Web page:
If you are going to be a substitute for one or multiple schools, you need to get to know the different districts’ rules and guidelines.  For example, my school does not allow students to be on their phones unless the teacher gives them permission and it must be for educational purposes.  Therefore, I would expect my substitute to enforce that rule and write up any students on their phones without permission.

Leave Comments For The Teacher

When I return, I want to know whether or not my students were good for the substitute! A simple comment on a sticky note that says whether or not my classes behaved will help me feel better about not only my students but you as a substitute as well.

However, please do not lie about my students! I will ask them how they thought they did and, believe it or not, students are mostly honest and will tell me not only how they felt their class performed, but how you were as a substitute.

I have had students tell me when a sub is good or not.  I’ve been known to ask for certain subs to NOT be in my room based on the student feedback.

Be Respectful To Everyone

Now, I do not mean to sound condescending with this one. Let me give you a couple of examples of when I have had substitutes be rude.

The first example of this is when my coworker across the hall had a sub.  This was an older gentleman and it was before class started.  I needed to talk with him privately in the hallway about one of his students.  I stood at his door and asked if he could come out and he rudely told me no and that I needed to come inside.  When I explained to him that I was a teacher and not a student, he hastily got up and apologized.

Here’s the deal; regardless of whether or not I was a teacher should not have made a difference.  If a student asks me to talk out in the hallway, I do it.  When a student wants to talk in private, that means something is up and they need immediate attention.

The second example of when I had a substitute in my room for a paraprofessional. I had just finished teaching the lesson and was in the front of the room talking to students who had questions and the substitute butted right in to ask questions for her student. The student I was talking to was just interrupted by another adult and you could tell by the look on their face that they felt dejected.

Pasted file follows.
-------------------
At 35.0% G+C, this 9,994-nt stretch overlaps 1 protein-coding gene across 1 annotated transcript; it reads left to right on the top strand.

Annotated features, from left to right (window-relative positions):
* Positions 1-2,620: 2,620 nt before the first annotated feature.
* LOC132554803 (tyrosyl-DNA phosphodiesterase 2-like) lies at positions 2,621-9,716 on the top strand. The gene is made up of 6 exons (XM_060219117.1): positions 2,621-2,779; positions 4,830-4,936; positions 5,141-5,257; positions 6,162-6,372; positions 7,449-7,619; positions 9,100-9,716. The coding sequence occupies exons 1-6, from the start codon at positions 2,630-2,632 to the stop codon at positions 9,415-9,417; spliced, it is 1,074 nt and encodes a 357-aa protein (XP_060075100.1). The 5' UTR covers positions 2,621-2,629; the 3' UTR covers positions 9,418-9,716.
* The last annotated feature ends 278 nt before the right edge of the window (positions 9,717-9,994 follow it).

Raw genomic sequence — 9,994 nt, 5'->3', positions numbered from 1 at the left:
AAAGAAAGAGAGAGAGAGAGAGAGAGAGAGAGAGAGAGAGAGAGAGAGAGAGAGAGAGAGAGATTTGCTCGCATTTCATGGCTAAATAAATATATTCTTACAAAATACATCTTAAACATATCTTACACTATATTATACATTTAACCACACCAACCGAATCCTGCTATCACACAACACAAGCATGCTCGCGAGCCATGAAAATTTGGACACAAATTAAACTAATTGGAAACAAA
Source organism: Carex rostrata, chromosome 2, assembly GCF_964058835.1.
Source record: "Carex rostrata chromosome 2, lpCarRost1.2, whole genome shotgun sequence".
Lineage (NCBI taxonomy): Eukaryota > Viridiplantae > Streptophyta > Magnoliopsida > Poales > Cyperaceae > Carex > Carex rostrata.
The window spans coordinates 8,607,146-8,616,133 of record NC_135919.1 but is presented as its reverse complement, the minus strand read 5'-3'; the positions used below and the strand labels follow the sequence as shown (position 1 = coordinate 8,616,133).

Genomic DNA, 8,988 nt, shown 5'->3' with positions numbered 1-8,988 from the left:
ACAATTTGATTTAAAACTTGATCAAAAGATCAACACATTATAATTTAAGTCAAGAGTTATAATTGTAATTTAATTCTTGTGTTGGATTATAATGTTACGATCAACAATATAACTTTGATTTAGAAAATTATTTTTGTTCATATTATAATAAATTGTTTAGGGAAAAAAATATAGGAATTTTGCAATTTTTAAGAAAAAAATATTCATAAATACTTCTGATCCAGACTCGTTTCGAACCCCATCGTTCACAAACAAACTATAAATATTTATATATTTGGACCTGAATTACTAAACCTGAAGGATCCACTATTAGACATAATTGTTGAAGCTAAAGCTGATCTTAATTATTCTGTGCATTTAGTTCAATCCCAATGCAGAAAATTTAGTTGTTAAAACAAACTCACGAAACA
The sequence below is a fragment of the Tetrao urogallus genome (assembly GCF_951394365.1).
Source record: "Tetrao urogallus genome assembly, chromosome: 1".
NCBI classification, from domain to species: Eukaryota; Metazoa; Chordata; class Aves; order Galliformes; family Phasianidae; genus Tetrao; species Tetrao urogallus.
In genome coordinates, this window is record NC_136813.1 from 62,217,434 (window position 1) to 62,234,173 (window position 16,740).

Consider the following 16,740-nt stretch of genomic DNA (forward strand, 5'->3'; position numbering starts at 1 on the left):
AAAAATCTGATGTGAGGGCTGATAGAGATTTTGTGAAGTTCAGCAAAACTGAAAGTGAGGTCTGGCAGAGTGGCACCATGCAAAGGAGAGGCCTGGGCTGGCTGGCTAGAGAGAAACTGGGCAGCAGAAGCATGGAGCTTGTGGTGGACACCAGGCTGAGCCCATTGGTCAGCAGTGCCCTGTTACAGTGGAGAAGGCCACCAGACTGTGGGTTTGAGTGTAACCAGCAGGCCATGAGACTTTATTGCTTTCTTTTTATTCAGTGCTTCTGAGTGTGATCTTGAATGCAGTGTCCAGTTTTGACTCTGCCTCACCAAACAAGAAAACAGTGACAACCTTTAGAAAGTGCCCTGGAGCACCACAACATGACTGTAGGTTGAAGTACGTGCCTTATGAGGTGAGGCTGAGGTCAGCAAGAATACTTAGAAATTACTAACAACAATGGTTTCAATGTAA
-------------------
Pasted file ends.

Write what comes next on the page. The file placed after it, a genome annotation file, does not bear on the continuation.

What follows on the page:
Unless it is an emergency, try not to interrupt while a teacher is talking with students.  The substitute’s unprofessional behavior prompted me to ask that she not be in my classroom in the future.

Understand (And Accept) That You Are Not Their Teacher

This is not a slight against any substitute in the least.  When you walk into that classroom, you are indeed the authority figure and students need to respect that. You have to remember that these students are with their teacher every day or every other day and have learned the routines and rhythms set by the teacher.

You are the new person in this equation, and not all students respond well to change.  For example, when my son was a kindergartner, his teacher had to be out quite a few times for various reasons.  He did not respond well to this change in his routine.  He would get very upset and at one time, he was outright rude. His teacher created a game plan that any day she was to be gone, my son was to go to a buddy room and hang out there for the day.

He wasn’t trying to be rude to the substitute; he just couldn’t handle change well.

Try to keep the same routines the best you can, love on the children the best way you know, and you will be a successful substitute!

These are the 7 suggestions I have for you to become a successful substitute! I would love to hear from you.  What tips, tricks or suggestions do you have for current or aspiring substitutes?

Leave a Reply

Your email address will not be published. Required fields are marked *